I’m following the new year cliché and working to clean out my spaces, to have a clean start. Last week, I uncovered the metal pencil tray in my desk drawer from beneath a mountain of clutter that had been crammed inside for far too long. Beneath the pile of paperclips and white erasers, underneath stickers that were meant to organize my day planner, a deck of cards shaped like Easter eggs, an old Valentine I hold onto, I found a folded piece of paper.
Smoothing the folds, I found my maiden name printed at the top in handwriting that is somewhere between my current rounded scratch and my daughter’s uneven third-grade letters. Below that, I’ve written the year 1996.
I can’t say for sure it was her assignment, but in my mind Kathy passed out this single-sheet in our American Literature class my junior year. I sat in the second row, second desk from the wall, in an old classroom of my Catholic high school. The room had a wall of windows that looked out over the most amazing Gingko tree in the church yard across the street. And in the fall, when that tree burned gold, nothing was better than walking from the dim hallway with fluorescent lighting and dark paint into the afternoon glow of that class.
Mrs. Jacobs, as she was to me then, would’ve been deep in the middle of the unit on Emerson and Thoreau and the Transcendentalists. And I would’ve been in high school English heaven. Beautiful poetry and essays and fiction with themes of nature and simplicity and goodness. Ever the optimist, always the word lover, Transcendentalism still holds a special place in my heart.
The assignment read, “You have read work by Henry David Thoreau (last night’s assignment). Now, record your own feelings about how best to live a full and satisfying life. How might you go about simplifying your own life?”
I don’t remember the exact reading, but this question so closely implies that it was the excerpt of Walden that reads “I wanted to live deep and suck out all the marrow of life, to live so sturdily and Spartan-like as to put to rout all that was not life, to cut a broad swath and shave close, to drive life into a corner, and reduce it to its lowest terms.”
So how, as a high school junior, could I simplify and feel full from what I had, from how I lived? How could I reduce my life away from the extra, the material, the drama? How could I feel complete on my own version of Walden Pond in small town West Virginia?
I didn’t write just one thing that would simplify my world. I imagine most of my classmates hashed out a sentence or two then handed these sheets in so they could study for their next test or whisper with friends. Nope. I wrote 30 things. My page was full of new rules to follow, to implement. Ways to become more like Mr. Thoreau himself.
Here are some highlights:
Enjoy the things I really want to, no matter what other people say, think, do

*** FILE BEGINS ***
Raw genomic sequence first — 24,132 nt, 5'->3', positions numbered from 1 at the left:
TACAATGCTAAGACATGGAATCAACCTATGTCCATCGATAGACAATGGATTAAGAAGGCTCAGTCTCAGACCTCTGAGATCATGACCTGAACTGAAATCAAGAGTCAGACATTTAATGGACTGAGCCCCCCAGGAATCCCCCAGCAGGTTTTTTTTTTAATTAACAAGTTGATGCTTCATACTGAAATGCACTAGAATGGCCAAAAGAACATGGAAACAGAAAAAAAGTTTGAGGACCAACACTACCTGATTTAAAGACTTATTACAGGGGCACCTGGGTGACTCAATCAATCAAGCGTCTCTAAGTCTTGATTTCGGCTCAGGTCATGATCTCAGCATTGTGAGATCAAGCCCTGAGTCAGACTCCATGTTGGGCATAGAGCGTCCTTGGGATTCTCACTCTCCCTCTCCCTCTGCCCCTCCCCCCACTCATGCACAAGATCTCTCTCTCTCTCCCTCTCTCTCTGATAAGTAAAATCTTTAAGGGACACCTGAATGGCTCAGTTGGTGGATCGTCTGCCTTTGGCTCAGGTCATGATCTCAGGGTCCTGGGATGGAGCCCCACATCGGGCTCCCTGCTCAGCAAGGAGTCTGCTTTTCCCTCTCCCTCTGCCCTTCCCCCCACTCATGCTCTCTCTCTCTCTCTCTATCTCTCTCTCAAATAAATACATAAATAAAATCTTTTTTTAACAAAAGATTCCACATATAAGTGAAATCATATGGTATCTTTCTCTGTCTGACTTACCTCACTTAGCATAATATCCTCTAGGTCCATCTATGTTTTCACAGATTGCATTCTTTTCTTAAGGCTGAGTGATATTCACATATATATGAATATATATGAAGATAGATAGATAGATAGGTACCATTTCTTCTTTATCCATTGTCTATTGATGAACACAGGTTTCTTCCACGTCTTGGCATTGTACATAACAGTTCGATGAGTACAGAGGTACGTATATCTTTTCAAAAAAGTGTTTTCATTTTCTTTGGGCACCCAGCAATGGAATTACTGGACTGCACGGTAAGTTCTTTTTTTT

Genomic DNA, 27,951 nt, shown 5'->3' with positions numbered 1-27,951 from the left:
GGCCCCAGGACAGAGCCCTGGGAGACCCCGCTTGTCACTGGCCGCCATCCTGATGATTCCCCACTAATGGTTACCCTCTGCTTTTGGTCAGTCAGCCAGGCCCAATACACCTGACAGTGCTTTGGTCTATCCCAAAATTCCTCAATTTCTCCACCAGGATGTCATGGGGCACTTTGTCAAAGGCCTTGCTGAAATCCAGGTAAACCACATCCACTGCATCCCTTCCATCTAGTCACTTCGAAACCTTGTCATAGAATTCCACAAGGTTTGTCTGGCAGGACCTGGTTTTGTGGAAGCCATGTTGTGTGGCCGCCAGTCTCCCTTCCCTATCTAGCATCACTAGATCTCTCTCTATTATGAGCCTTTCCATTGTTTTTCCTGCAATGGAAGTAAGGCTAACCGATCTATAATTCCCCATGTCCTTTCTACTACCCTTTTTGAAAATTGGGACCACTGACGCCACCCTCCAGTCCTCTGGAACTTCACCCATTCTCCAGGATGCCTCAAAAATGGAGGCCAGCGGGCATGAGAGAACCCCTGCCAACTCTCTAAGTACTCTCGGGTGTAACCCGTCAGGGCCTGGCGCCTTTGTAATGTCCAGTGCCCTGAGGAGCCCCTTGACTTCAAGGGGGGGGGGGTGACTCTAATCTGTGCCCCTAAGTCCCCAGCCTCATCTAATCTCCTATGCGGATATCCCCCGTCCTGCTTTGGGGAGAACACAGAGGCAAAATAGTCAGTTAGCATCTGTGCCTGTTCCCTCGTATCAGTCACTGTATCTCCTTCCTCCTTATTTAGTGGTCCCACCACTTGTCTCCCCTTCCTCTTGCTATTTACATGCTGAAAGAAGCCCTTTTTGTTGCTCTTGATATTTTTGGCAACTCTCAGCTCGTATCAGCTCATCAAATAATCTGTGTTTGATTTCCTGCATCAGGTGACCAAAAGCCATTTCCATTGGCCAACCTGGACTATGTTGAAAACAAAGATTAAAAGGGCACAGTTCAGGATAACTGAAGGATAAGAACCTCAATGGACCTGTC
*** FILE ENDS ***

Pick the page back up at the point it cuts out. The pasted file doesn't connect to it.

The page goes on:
Be at home where ever I am
Love everyone I meet
Learn to not only listen but to hear
Accept both sides of the story
Live for myself, for the day, for the moment
Fight for what I believe and help others in their struggle too
Understand basic ideas to build more complex ideas on
Work hard on everything you do
Last week, when I discovered this folded piece of my history, I snapped a photo and texted it to Kathy. “How in the world did I ever think that you guys had the answers!” she texted back. “That’s how smart I thought you were.”
For the record, Kathy doesn’t remember handing this page out in class, and I might need to give credit to my Theology teacher that year, Mr. Mehle, but I like the idea of this assignment coming full circle. And I believe that Kathy is right when she texted that I should share my list with a larger audience. “The world is in need – now more than ever!”
I have two children of my own. They’re 8 and 6 and I see them already get bogged down with the complexities of modern life. They want the material goods. They ask questions that are far beyond their years when I leave on NPR a second too long. They worry over what to wear and how to wear it. And while some of that is healthy curiosity, some searching for self-expression, some of it is also trying hard to fit in with new friends and feeling the early rumblings of peer pressure.
And I turn on the news or scroll through my Facebook feed and I see the judgement and the anger and the bitterness that people feel in the words they write or in their actions. People sharing their beliefs without second thought to how other people might think or feel, and certainly without pausing to listen to discourse or conversation of alternative viewpoints. There is no respect.
As a society, we are divided, split, sliced and diced. And so often when people say they want unity, they really just want to be right. It’s heartbreaking and a hard, hard world to live in.
But then I get to discover hidden gems like this Transcendentalist assignment tucked in a desk drawer that I should clean out more often. And I get to circle back to when things were simpler, and I got to live in a world where my biggest concern was if my skirt was long enough to avoid detention or if my basketball team would make the state tournament that year. And I get to be reminded that I once thought I should “Listen the first time” and “Worry about nothing that doesn’t deserve my worry.”
I share this list now not just because Kathy asked me to, but also because I need a reminder that I can simplify and improve my life. Thoreau did it, but living deep isn’t reserved for the woods around Walden Pond in the 19th century. The path is there on my list. In simplifying, I will find that I can listen, accept, love, help others, understand, and live my full and best life. That’s a reminder that we all need. I just needed to come full circle to see it.